Spring is here and one of the signs of spring often includes standardized testing in public schools. For many children, that increases their stress levels and can have detrimental effects on them. Test anxiety is generally regarded as a “nervous feeling” that is excessive and interferes with student performance.

Test anxiety is a bigger problem than many parents and teachers realize. A staggering 16-20 percent of students have high test anxiety, making this the most frequent academic impairment in our schools today. When a student has a limited amount of time to take a test and knows that he processes things slowly, he’s probably going to start feeling anxious.

According to neuropsychologist Ken Schuster, “When kids are having test anxiety they can’t think clearly, they can’t judge things the way they could if they weren’t anxious. All of your other abilities get clouded up by anxiety.”

Dr. Robert Pressman, the lead researcher for New England Pediatric Psychology describes test anxiety as having three distinct components: Physiological, behavioral and psychological.

♦ Behavioral: “going blank” or having disorganized thoughts.

♦ Psychological: feeling extremely nervous, restlessness, or insecure.

♦ Physiological: Light-headed, faint, nauseous, rapid heartbeat, knot in stomach, headache, tension, sweating.

Children can exhibit stress in a variety of ways including nightmares; trouble concentrating on and completing schoolwork; increased aggression; bedwetting; hyperactive behavior; eating or sleeping disorders; withdrawing from family and friends; and overreaction to minor problems. Naturally, these reactions impact the student’s ability to take the tests and their scores as well.

Teaching kids about test anxiety will help them identify when anxiety is getting in the way of them taking a test so they can ask for help. Also, some of the symptoms associated with test anxiety, (ex. heart palpitations, racing thoughts, etc.) can be scary. When kids are aware of test anxiety symptoms, they don’t freak out as much when they occur.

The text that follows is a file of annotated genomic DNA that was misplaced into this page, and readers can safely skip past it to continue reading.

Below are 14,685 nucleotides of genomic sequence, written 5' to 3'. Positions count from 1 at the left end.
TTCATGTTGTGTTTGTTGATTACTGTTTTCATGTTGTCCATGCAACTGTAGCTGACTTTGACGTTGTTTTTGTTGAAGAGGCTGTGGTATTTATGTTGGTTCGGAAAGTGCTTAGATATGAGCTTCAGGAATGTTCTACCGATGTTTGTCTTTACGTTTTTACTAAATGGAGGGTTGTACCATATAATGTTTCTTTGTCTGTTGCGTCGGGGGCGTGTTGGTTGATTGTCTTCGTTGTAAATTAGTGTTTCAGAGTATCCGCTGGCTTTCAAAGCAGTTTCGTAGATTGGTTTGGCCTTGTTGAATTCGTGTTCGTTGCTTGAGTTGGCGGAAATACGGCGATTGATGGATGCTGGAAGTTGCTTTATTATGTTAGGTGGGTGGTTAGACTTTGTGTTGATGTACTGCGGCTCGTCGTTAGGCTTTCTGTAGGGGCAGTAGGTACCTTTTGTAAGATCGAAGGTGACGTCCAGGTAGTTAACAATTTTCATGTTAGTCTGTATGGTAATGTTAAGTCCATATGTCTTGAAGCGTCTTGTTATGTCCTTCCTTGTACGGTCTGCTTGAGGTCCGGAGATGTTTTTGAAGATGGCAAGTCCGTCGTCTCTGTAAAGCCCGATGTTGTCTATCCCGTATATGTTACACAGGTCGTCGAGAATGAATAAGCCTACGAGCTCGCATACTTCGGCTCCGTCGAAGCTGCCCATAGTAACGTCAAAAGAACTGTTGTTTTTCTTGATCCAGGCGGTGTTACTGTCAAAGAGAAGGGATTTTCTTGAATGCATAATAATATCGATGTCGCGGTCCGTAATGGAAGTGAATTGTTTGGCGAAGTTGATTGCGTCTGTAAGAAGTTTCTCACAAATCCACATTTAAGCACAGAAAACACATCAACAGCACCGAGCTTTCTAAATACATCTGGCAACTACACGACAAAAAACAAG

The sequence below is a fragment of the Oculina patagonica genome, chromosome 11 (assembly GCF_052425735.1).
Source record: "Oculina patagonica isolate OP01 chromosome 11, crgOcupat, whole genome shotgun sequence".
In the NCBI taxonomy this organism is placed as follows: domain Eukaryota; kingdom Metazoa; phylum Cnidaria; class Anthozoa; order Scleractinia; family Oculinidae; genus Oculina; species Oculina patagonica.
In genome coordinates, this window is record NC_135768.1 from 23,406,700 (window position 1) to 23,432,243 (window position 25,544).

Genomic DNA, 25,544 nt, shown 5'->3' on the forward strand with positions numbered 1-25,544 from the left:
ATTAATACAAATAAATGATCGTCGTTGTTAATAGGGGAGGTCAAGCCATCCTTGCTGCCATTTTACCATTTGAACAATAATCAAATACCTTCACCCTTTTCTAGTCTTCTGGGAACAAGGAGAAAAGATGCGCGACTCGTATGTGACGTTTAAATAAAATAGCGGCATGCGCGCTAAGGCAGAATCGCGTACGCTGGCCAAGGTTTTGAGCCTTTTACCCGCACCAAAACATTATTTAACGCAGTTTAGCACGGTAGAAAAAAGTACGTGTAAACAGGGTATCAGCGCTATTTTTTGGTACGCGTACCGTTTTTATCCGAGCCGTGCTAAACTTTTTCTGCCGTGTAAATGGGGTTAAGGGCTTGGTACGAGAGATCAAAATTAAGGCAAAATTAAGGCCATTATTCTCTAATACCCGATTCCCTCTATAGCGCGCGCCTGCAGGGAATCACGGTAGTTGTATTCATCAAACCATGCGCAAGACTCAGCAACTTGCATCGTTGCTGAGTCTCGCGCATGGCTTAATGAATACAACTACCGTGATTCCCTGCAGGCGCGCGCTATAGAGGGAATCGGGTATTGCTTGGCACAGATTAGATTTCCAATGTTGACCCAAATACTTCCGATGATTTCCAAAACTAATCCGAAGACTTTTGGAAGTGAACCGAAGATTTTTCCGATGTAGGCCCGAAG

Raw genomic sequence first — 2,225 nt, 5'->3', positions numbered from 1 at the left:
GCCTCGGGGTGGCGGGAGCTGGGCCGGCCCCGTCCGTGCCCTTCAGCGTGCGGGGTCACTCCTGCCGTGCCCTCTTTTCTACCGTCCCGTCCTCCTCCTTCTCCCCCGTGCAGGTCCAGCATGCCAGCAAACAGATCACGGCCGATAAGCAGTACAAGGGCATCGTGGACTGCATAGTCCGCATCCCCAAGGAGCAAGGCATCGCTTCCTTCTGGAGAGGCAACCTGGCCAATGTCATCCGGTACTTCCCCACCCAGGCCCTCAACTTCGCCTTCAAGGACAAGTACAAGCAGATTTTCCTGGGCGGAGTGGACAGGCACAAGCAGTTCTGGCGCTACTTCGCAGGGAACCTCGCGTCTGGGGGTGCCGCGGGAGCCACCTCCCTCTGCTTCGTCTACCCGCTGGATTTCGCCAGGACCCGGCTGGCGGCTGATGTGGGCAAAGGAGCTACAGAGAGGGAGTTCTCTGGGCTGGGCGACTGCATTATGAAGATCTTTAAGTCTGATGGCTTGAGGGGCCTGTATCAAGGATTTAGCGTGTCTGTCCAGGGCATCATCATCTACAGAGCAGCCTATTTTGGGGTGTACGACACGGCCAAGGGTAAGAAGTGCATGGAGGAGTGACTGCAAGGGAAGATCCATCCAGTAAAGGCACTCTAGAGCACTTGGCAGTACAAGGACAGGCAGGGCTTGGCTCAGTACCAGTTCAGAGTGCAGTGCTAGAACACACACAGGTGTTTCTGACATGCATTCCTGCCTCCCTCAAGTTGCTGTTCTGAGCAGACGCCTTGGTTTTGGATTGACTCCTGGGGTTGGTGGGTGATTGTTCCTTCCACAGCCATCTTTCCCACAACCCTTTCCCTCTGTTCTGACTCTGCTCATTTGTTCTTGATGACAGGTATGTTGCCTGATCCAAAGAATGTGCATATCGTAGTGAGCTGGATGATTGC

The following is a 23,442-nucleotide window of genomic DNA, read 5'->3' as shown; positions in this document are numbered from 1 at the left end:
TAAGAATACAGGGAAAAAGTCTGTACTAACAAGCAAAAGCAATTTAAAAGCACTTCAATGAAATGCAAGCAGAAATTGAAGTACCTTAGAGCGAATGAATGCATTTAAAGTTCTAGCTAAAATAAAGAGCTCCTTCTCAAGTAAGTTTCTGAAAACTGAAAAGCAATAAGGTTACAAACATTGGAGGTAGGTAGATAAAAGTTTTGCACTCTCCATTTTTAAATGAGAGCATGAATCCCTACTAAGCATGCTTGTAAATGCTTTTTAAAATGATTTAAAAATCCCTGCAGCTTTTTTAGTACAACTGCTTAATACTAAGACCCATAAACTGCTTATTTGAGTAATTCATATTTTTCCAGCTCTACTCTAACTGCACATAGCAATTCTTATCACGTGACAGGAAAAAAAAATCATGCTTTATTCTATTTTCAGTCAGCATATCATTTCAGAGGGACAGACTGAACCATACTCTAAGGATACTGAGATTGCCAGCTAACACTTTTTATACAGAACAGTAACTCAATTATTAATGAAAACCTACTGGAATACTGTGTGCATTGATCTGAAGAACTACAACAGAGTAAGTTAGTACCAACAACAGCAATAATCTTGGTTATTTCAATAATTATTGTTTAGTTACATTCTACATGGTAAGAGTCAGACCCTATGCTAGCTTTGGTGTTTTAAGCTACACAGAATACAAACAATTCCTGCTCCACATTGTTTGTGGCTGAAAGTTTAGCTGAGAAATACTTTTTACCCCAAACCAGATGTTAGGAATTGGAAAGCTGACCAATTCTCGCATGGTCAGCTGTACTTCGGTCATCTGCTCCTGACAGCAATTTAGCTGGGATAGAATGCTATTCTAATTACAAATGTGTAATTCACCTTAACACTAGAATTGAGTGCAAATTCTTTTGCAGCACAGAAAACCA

Parents can help their children reduce test anxiety in a variety of ways and waiting until the week of the tests is not necessary. Parents should focus every day on the many positive things their child is already doing and tell them. This increases their sense of self-worth and self-confidence overall and that will help at test time.

Next, reinforce healthy habits by encouraging good nutrition and sleep habits on a daily basis. This will ensure they are properly rested and hydrated when test time rolls around.

When children are studying, say “no” to multitasking to minimize distractions and increase their ability to focus on the task or tasks at hand. TV and cell phones should be turned off.

Work with your child to envision success. Just as professional athletes spend time mentally rehearsing their athletic endeavor, so can your child as they see themselves taking a test with confidence and calm as they answer questions well.

Make sure your student is getting fresh air and exercise. This relaxes the body mind and spirit before tests and allows for the release of pent up anxiety.

Relaxation practices can also help kids focus. Meditation, guided imagery and relaxing each part of the body (starting at the feet and ending at the top of the head) can improve performance and bring a sense of calm. Some schools are even teaching kids to meditate, with positive results.

Reminding children that you know they will do their best is also important. This lets them know that regardless of the scores from those tests, you love them and are proud of them. That will go a long way in reducing their test anxiety.

Mary Migliaro is an educator, parenting mentor and consultant, who is a longtime resident of Cherokee County.

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